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What exactly is happening when your food goes down the wrong pipe?
We've all been there: You're having a pleasant meal when suddenly, out of nowhere, your food goes down the wrong pipe. It's uncomfortable, annoying and scary at the same time. It's the worst.
But why does this happen? What are all of these "pipes" for? And where does that food or liquid even go? To clear things up, we spoke to Dr. Clark Rosen, a professor of otolaryngology at the University of Pittsburgh School of Medicine and medical director of UPMC Voice Center, and Dr. Lawrence S. Kim, M.D., a Colorado-based gastroenterologist.
When you put food in your mouth, a lot of muscles go into action without you even knowing it.
"Theres a mental component," says Rosen. "You have to know that you're getting ready to swallow." The act of swallowing involves more than 30 different muscles in and around the throat that spring into action in less than one second. First, you have to chew food down to a size you know you can swallow, and then your tongue pushes it into the back of the throat, where it has two "pipe" options: the esophagus and the trachea.
After you're done chewing, that's where the "pipes" come in.
If you swallow correctly, solids or liquid will go down your esophagus into your stomach. This is because, when your tongue propels the food into your throat, your voice box elevates to close off your trachea, or breathing "pipe." At the same time, the opening of your esophagus opens up (it's usually closed to protect the contents of your stomach from pouring out each time you bend over).
At this point, a series of muscles in your throat forces the food down into your esophagus -- picture it like the way snakes move food down into their bodies, where muscles constrict at the top part of the column and relax at the bottom part of the column. This is called persistalsis and it takes about 10 to 15 seconds, says Kim.
Yes, your food really can go "down the wrong pipe."
Since your mouth has to do double-duty -- breathing air in and out and swallowing food -- things don't always run smoothly. When somebody feels like something went down the wrong pipe, it usually means that it went into his or her trachea, a process known as aspiration.
"In otherwise healthy people, the presence of foreign material in the airway is extremely uncomfortable and will stimulate immediate gag and coughing reflexes," says Kim. "If these reflexes fail to clear the material, it may become lodged in and obstruct the trachea causing choking." Even if you don't choke, food that makes its way down the trachea into your lungs can lead to a very serious case of pneumonia.
So why does this happen? It's usually a cognitive issue -- the person swallowing isn't fully awake or they're distracted -- or it can be a physical problem, where someone has a sensation or motor abnormality. It also commonly occurs after a stroke or surgery on the throat. "This happens more frequently as we age, too, because our muscles don't react as quickly and our sensation isn't as good as it was when we were younger," Rosen adds.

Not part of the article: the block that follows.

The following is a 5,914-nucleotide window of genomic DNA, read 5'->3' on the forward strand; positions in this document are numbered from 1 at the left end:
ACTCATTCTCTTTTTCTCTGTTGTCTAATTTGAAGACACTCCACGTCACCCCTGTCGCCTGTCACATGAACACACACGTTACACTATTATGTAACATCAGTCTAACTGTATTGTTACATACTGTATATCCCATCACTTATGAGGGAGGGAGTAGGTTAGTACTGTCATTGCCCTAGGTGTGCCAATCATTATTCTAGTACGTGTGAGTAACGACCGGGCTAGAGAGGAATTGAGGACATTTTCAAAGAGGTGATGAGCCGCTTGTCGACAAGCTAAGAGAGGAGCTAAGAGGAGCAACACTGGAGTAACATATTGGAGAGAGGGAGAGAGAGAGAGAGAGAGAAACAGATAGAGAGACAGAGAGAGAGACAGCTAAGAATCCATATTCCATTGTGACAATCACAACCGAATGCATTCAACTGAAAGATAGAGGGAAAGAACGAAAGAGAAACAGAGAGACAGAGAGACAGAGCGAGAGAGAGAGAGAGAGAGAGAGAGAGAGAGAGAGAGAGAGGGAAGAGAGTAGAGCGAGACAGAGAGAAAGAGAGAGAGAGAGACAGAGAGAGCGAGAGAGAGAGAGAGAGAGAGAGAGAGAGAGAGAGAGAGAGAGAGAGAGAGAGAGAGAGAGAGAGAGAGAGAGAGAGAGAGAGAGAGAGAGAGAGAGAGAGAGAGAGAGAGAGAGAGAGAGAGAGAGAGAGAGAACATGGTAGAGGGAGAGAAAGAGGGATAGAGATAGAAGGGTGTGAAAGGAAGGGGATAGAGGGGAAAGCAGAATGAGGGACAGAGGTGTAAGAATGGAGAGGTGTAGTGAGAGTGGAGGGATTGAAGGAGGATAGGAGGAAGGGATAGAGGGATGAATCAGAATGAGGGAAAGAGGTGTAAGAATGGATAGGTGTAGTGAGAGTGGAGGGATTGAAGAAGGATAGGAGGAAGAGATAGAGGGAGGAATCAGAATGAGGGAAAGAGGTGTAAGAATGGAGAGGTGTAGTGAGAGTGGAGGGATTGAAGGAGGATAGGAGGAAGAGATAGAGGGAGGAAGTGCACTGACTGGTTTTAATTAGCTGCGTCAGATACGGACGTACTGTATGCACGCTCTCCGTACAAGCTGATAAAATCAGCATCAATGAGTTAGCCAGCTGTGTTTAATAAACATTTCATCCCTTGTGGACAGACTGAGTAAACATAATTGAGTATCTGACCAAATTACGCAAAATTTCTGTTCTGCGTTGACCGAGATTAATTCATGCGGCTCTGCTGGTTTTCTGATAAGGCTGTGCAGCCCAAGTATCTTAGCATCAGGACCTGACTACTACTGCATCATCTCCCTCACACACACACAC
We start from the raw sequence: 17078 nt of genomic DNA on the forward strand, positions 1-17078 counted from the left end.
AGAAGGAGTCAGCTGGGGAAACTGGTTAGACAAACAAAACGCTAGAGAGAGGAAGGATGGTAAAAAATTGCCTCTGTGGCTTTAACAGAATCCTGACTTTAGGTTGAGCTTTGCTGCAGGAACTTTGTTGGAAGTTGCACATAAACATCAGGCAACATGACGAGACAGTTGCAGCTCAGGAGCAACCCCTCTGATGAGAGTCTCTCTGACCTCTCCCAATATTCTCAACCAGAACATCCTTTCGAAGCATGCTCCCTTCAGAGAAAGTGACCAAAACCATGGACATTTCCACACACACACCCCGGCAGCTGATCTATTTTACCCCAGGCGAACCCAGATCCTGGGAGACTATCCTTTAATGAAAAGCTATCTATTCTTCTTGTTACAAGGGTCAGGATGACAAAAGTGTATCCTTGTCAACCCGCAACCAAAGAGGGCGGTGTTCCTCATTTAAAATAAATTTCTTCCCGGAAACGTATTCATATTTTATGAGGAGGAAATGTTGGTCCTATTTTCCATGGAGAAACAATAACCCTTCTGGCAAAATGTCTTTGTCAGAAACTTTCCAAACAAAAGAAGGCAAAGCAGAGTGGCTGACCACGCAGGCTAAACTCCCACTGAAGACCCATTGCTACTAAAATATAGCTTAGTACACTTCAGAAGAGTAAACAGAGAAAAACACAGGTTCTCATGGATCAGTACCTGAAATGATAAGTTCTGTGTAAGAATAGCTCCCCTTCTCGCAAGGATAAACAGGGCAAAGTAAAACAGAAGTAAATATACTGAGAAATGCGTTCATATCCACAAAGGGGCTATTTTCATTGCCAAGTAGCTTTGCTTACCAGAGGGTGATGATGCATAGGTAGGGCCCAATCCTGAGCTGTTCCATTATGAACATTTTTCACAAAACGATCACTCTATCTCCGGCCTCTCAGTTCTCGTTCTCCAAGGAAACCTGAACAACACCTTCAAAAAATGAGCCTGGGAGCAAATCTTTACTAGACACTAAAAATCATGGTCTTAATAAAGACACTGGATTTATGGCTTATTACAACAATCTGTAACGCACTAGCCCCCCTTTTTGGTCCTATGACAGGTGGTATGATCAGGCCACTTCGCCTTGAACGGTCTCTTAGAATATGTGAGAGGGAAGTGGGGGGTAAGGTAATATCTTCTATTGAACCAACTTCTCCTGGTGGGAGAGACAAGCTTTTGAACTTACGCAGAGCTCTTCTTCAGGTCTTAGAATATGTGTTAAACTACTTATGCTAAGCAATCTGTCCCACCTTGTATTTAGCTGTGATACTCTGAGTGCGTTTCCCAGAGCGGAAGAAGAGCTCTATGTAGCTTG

Liquids are trickier than solid food.
You should also take into consideration that liquids are much harder to swallow than solids, simply because they move faster and are more difficult to manage. "When people are having swallowing problems, liquids are their nemesis," says Rosen. "When people get life-threatening pneumonia from their swallowing, it's usually liquids, not solids."
Even if you don't have problems swallowing per se, it's a good idea to be extra alert every time you drink.
Sometimes, food is just stuck in the right "pipe."
Discomfort while swallowing can also be caused when food goes down the esophagus like it's supposed to -- it's that feeling that something's caught in your throat, accompanied by an uncomfortable fullness in your upper chest or neck area, but you can still breathe. If you're violently coughing, though, that's a good indication that the food did, in fact, go down the "wrong pipe," your trachea.
So what should you do when food goes "down the wrong pipe"?
"Immediately after you feel that something went down the wrong way, you feel like you can't breathe and your voice is really constricted or you have no voice at all," says Rosen. "That's because everything has gone into restriction, shut-down, violation mode." When your voice box senses that something went into your windpipe, it closes off, because there's been a "violation." Often, there's more food or liquid coming, so it doesn't want anything else entering the windpipe.
Don't be afraid to cough when this happens. Coughing is your natural protective mechanism that will clear your throat -- and it's very powerful. Most of the time, your coughing will get the food or liquid out of your trachea and into your esophagus, a.k.a. the right "pipe," without you even knowing it. (So don't worry if you don't actually see or feel the food come up.) You can also take small sips of water to help this process along.
Once your body knows that it's gotten everything out of the airway, you'll stop coughing, start breathing normally and you'll get your voice back if it was scratchy or restricted. Moral of the story: Pay attention while you're eating or drinking, and don't fight an urge to cough. But if you consistently have swallowing problems, consult an ENT.
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